Parents at Wayne Central got a chance Monday night to ask questions about a plan that could close two schools in the district. The district is considering multiple plans including one that could close Freewill and Ontario schools. The superintendent said the biggest factor driving change in the district: Declining enrollment. In the past ten years the district has lost 500 students.

Parents at Wayne Central got a chance Monday night to ask questions about a plan that could close two schools in the district.

The district is considering multiple plans including one that could close Freewill and Ontario schools. The superintendent said the biggest factor driving change in the district: Declining enrollment. In the past ten years the district has lost 500 students.

"I want us to understand tonight, I'm really trying to do my best to maintain what we need for our kids, but first we have to understand, 'how did we get here,'" says Wayne Central Superintendent Dr. Mathis Calvin.

Dr. Calvin went over the results of a district audit that painted a picture for parents. In addition to declining enrollment, district reserves are low, buses are only 60 percent full, and district buildings are aging. Wayne Central has more space and more teachers than it needs. It was a grim picture that showed parents why drastic change is needed.

"I understand everybody is frustrated, I get it," said Dr. Calvin. "I understand; I've been doing this for quite some time. Kids are very important to me. Your children are very important to me. In the middle of the frustration everybody, there is an answer."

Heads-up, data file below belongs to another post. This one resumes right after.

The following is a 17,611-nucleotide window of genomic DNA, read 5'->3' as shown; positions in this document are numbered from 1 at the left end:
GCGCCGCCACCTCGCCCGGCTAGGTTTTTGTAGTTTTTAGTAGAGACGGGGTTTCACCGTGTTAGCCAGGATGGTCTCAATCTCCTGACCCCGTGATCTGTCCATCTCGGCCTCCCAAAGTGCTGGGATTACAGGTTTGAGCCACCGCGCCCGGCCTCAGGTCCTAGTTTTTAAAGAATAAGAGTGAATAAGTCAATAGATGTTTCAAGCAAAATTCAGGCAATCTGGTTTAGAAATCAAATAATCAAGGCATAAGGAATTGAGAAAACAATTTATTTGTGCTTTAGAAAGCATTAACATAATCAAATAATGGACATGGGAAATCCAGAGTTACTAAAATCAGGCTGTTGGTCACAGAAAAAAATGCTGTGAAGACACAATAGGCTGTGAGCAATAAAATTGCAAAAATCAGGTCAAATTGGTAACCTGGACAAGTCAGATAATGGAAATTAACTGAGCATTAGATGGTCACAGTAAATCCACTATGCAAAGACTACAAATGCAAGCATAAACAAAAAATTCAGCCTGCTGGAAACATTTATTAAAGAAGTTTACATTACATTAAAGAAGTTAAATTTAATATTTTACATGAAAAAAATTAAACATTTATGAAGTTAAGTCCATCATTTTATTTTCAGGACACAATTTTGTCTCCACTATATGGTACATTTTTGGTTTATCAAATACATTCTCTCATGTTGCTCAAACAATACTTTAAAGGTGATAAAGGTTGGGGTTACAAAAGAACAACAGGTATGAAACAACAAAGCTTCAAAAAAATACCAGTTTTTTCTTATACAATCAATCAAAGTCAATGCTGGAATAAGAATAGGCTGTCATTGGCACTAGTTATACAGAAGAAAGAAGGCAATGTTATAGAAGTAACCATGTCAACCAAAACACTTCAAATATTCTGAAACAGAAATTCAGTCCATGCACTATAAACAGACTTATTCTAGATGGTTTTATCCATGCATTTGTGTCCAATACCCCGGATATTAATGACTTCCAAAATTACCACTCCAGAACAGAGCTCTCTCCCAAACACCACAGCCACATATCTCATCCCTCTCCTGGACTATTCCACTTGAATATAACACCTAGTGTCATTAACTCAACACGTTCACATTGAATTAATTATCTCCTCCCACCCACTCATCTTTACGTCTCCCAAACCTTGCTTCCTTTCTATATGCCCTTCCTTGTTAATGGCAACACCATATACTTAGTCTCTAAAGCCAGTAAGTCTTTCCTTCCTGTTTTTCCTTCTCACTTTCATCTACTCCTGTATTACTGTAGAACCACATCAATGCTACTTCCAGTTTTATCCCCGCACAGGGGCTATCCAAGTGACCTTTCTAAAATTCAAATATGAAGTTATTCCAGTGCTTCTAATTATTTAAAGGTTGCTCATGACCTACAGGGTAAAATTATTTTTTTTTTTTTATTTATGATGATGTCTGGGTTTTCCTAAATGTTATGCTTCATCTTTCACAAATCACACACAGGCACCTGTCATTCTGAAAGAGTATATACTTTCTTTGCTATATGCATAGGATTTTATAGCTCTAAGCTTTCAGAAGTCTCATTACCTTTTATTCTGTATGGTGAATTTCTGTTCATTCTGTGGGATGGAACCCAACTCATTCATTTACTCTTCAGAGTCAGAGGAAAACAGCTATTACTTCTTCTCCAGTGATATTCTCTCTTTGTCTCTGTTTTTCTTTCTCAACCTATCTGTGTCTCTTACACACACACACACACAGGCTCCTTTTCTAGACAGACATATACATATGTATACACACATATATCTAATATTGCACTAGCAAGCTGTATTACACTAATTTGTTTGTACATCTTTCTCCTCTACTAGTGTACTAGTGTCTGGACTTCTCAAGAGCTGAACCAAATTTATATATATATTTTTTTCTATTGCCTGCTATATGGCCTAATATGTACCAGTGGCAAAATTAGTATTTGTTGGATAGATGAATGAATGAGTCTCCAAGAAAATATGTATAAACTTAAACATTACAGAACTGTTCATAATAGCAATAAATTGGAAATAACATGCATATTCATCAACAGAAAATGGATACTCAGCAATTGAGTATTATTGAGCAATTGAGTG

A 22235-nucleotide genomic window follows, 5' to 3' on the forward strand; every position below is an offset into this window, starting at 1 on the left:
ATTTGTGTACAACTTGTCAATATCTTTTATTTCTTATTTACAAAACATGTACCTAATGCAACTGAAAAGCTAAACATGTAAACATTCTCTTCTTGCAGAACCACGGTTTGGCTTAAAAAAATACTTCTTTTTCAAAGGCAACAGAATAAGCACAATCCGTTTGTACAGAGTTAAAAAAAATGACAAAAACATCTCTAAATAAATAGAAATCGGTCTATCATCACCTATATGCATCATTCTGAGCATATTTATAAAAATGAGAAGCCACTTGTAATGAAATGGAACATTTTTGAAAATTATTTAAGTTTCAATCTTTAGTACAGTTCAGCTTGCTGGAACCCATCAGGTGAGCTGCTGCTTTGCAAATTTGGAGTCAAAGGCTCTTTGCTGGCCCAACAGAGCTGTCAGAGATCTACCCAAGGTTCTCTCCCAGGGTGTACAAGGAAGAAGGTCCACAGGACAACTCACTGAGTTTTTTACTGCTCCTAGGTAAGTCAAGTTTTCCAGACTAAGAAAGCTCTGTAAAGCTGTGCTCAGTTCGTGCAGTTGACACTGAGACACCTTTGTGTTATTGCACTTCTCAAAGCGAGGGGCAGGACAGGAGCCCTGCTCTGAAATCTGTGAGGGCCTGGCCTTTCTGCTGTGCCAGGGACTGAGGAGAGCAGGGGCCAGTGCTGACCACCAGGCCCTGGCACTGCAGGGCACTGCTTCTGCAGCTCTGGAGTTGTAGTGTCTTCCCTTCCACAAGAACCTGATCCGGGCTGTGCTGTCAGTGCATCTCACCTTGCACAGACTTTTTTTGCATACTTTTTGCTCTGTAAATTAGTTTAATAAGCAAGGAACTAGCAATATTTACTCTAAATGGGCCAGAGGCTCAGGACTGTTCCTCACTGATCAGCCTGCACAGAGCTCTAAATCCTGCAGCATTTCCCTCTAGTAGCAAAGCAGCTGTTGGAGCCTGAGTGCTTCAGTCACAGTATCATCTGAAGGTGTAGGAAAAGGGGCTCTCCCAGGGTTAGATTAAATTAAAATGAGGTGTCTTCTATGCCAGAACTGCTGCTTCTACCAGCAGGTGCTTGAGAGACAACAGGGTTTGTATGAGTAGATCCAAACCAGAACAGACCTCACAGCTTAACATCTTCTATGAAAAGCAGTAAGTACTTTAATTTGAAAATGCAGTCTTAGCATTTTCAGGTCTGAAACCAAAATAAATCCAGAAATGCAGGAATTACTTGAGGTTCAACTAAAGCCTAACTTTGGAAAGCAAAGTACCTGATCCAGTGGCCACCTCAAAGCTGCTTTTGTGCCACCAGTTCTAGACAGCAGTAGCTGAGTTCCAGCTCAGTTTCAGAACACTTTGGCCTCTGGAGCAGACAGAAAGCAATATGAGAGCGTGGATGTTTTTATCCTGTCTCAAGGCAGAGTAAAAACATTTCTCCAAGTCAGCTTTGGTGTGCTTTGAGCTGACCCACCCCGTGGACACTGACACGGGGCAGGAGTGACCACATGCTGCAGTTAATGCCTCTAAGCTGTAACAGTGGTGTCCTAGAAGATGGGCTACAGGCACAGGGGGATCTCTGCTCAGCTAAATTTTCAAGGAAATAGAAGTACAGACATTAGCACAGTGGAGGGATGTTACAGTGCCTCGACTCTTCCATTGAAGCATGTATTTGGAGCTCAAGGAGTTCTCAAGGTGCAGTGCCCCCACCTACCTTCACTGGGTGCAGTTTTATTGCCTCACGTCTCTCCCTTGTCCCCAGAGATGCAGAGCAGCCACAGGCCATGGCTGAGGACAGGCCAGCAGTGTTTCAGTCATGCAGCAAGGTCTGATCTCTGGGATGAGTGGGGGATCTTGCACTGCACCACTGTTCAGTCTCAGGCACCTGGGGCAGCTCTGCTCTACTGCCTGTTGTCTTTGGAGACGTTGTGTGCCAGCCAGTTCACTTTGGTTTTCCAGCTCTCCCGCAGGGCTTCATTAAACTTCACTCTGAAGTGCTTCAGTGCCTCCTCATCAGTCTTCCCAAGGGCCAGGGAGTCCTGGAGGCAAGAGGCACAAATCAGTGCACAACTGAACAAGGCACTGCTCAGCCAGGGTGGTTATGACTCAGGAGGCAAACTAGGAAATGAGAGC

The superintendent has been meeting with district leaders for several months now to determine where the district could cut and trim to maintain programs. Five options have emerged. The options all include closing at least one school. The fifth option or "Option E" would close two schools: Freewill and Ontario elementary schools.

"Please do not overcrowd our schools," one speaker said at a meeting on Monday. "Please do not let middle school, grades 6 through 8, disappear. I am completely against scenario, I find it very extreme."

"We already voted on this a few years back and it was voted down," said another speaker. "I don't think a lot of these people appreciate the tact by going about it this way. This is the wrong way to go about it."

"Budgets are usually voted on by the general public and this is going to be a Board of Education decision and I call that into question,” said another person speaking at the meeting. “If it does have to be a Board of Education decision; I implore you, please, do not consider Option E.”

The district has not made a decision on any options. The superintendent said he would weigh the feedback Monday night from parents. However, the board isn't scheduled to take a vote until November.